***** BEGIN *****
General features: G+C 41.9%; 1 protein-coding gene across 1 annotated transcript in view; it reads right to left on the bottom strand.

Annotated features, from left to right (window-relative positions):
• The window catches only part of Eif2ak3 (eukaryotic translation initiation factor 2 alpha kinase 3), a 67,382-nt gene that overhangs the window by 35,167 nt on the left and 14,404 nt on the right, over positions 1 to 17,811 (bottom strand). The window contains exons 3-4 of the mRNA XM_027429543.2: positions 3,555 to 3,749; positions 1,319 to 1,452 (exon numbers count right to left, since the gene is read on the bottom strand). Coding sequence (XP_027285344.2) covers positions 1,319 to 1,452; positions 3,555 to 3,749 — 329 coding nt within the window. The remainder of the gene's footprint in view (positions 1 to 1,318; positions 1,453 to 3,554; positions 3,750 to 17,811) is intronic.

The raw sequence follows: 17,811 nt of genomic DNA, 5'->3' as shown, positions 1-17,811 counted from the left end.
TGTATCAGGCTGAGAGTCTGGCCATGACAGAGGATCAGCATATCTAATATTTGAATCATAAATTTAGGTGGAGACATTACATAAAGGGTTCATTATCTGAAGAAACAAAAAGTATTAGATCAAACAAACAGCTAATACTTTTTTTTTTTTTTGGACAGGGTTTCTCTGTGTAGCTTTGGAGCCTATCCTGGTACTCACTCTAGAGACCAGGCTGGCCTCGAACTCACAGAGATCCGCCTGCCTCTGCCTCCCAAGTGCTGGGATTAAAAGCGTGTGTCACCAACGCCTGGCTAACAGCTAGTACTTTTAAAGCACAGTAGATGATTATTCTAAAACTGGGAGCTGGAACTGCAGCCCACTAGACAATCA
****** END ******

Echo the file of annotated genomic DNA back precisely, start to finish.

General features: G+C 41.9%; 1 protein-coding gene across 1 annotated transcript in view; it reads right to left on the bottom strand.

Annotated features, from left to right (window-relative positions):
• The window catches only part of Eif2ak3 (eukaryotic translation initiation factor 2 alpha kinase 3), a 67,382-nt gene that overhangs the window by 35,167 nt on the left and 14,404 nt on the right, over positions 1 to 17,811 (bottom strand). The window contains exons 3-4 of the mRNA XM_027429543.2: positions 3,555 to 3,749; positions 1,319 to 1,452 (exon numbers count right to left, since the gene is read on the bottom strand). Coding sequence (XP_027285344.2) covers positions 1,319 to 1,452; positions 3,555 to 3,749 — 329 coding nt within the window. The remainder of the gene's footprint in view (positions 1 to 1,318; positions 1,453 to 3,554; positions 3,750 to 17,811) is intronic.

The raw sequence follows: 17,811 nt of genomic DNA, 5'->3' as shown, positions 1-17,811 counted from the left end.
TGTATCAGGCTGAGAGTCTGGCCATGACAGAGGATCAGCATATCTAATATTTGAATCATAAATTTAGGTGGAGACATTACATAAAGGGTTCATTATCTGAAGAAACAAAAAGTATTAGATCAAACAAACAGCTAATACTTTTTTTTTTTTTTGGACAGGGTTTCTCTGTGTAGCTTTGGAGCCTATCCTGGTACTCACTCTAGAGACCAGGCTGGCCTCGAACTCACAGAGATCCGCCTGCCTCTGCCTCCCAAGTGCTGGGATTAAAAGCGTGTGTCACCAACGCCTGGCTAACAGCTAGTACTTTTAAAGCACAGTAGATGATTATTCTAAAACTGGGAGCTGGAACTGCAGCCCACTAGACAATCA